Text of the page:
rss feed | youtube | links | the burning log
Tuesday, June 13, 2006
A fitter, happier, more productive Fun Center
A Portland Tribune cover story on Friday focused on 18 - 34 year olds and their complete lack of interest in the Rose Festival. An excerpt:
A good deal of their focus, he said, is on the amusement center at Gov. Tom McCall Waterfront Park now known as Pepsi Waterfront Village because of its status as an accessible, centerpiece event that runs the duration of the festival.
The story quotes organizers and their desire to add "vibrancy," "localness" and "relevance" to the Fun Center in order to boost revenue and draw in artsy-farsy types (or, as the buzz phrase around Portland puts it, "young creatives"). The obvious choice would be to add a music stage with an emphasis on up-and-coming local and indie bands but that's been attempted in the past and has drawn "the wrong element" to the Waterfront. Sheesh, how would a few thousands hipsters attending a Decembrists show be any worse than the crowds and that turn out in droves every year?
Aside from music out of the mainstream, what else do 18 - 34 year old Portlanders enjoy? I myself fall somewhere into the middle of the bracket. I visited the Fun Center again this year but I'm the sort of person that enjoys kitschy carnival rides, skee ball, elephant ears and misguided corporate parade floats (the floats were parked outside over the weekend. If only you could have seen the Qwest one dedicated to the "music and people of New Orleans" with nary a reference to Hurricane Katrina).
Supposedly, young creatives enjoy kitsch and the Fun Center has that covered. During my trip down there it was all over the place. Check out the mural on the side of the "Spaceship 3000":
Murals lifted from old Ralph Bakshi movies count as "kitsch," right? There was also a stage set up where actors in pirate costumes were firing a cannon repeatedly for no apparent reason. Who doesn't enjoy explosions? There was also an Animal Planet walkthrough kiosk filled with...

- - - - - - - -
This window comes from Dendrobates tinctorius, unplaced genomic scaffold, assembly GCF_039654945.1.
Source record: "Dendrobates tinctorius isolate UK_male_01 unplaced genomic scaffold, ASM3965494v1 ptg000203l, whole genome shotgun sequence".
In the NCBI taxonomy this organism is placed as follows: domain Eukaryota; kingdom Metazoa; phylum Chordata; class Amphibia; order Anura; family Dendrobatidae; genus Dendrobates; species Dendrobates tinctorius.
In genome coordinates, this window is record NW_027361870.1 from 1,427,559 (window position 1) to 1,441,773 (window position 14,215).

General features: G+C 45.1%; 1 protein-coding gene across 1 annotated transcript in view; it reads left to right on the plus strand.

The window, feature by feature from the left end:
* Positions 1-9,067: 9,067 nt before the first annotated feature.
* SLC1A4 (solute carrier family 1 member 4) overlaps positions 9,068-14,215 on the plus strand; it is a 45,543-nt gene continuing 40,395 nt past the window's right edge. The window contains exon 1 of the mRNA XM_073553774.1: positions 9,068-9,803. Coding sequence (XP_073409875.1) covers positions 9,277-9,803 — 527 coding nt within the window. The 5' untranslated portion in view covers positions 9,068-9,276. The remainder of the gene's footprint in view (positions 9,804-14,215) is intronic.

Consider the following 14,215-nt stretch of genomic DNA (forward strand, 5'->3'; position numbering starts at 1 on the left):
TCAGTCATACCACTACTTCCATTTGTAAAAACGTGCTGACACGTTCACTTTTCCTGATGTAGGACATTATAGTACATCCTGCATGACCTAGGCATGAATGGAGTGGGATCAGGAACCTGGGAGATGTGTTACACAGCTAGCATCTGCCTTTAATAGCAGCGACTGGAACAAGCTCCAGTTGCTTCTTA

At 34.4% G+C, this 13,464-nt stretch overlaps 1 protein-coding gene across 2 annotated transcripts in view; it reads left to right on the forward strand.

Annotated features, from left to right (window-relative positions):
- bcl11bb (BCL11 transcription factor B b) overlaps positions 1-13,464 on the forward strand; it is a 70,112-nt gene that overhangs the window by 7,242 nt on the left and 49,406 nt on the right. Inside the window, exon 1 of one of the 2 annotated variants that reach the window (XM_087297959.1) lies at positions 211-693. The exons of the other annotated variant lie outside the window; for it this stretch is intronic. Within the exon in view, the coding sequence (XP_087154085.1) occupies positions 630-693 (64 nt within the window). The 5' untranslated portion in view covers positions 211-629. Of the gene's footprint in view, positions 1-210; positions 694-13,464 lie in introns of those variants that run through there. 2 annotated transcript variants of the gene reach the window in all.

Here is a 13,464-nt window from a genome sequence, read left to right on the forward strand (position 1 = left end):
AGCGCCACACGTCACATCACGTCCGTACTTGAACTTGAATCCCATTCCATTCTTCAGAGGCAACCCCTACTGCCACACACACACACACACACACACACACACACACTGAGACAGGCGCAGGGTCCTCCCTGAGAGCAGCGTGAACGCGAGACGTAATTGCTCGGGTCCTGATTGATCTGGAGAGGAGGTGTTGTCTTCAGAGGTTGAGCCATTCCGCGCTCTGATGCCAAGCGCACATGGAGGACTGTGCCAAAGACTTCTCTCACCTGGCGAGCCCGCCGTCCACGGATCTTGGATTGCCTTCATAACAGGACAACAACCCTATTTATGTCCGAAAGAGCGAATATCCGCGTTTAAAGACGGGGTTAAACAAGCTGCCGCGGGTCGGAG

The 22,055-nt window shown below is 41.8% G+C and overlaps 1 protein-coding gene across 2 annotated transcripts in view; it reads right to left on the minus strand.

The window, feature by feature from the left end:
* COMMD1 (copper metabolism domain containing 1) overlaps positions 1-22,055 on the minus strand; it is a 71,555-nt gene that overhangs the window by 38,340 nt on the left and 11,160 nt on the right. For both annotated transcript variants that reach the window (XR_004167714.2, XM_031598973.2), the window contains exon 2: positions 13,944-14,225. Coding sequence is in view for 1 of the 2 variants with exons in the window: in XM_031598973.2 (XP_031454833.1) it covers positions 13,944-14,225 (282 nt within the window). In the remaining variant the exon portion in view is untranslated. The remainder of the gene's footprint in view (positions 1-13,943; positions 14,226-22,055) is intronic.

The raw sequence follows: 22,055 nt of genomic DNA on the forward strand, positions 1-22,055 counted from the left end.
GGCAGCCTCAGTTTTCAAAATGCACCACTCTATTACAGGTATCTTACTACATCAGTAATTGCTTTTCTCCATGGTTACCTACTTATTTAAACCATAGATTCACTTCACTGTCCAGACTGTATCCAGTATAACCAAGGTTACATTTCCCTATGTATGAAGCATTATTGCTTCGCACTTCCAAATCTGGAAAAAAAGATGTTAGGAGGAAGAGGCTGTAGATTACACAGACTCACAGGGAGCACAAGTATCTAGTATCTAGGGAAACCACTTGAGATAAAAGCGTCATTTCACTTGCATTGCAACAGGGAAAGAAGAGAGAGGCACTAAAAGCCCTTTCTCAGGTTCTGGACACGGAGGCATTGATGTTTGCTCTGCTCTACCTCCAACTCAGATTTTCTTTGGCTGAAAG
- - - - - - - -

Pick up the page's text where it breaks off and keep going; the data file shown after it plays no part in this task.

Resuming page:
...animatronic animals and...
...this robotic fellow and his simian pal. The kiosk also had an interactive gorilla robot but I neglected to get a photo. Long story short, I felt like I got my money's worth. For $20 I ate junk food, spun around on two carnie rides, witnessed a series of loud explosions, won a stuffed dog and played with a robot monkey. Still, somehow I get the feeling that I'm not the best representative for my demographic. So in an effort to help out the organizers of future Fun Centers, I have a list of more cliched suggestions that might help pull in the "young creatives":
For the more "take it to the streets" types interested in vicarious retribution, there could be a bounce house filled with balloons shaped like riot cops. Or, even better, a Whack-a-Cop stand with miniature protest signs instead of mallets. The top prize in a player bops enough plastic PPD officers on the head? A "Is it 2008?" bumpersticker, a barrel full of Ben and Jerry's and an immediate end to the war in Iraq.
For young millionaires already living in the Pearl District and young Republicans, organizers could throw in a Dick Cheney shooting gallery (*groan*) or some sort of Ron Saxton-themed ring toss. There might also be a way to work Karen Minnis theme into the goldfish game but I'm out of ideas. Top prize for all these? No state taxes for a year, a measure 43 claim and dibs on an acre in the Siskiyou National Forest. If they throw enough money around they might also land a free casino in the Columbia Gorge.
If the mood strikes, feel free to offer up your own suggestions in the feedback area below. What would you like to see down there next year?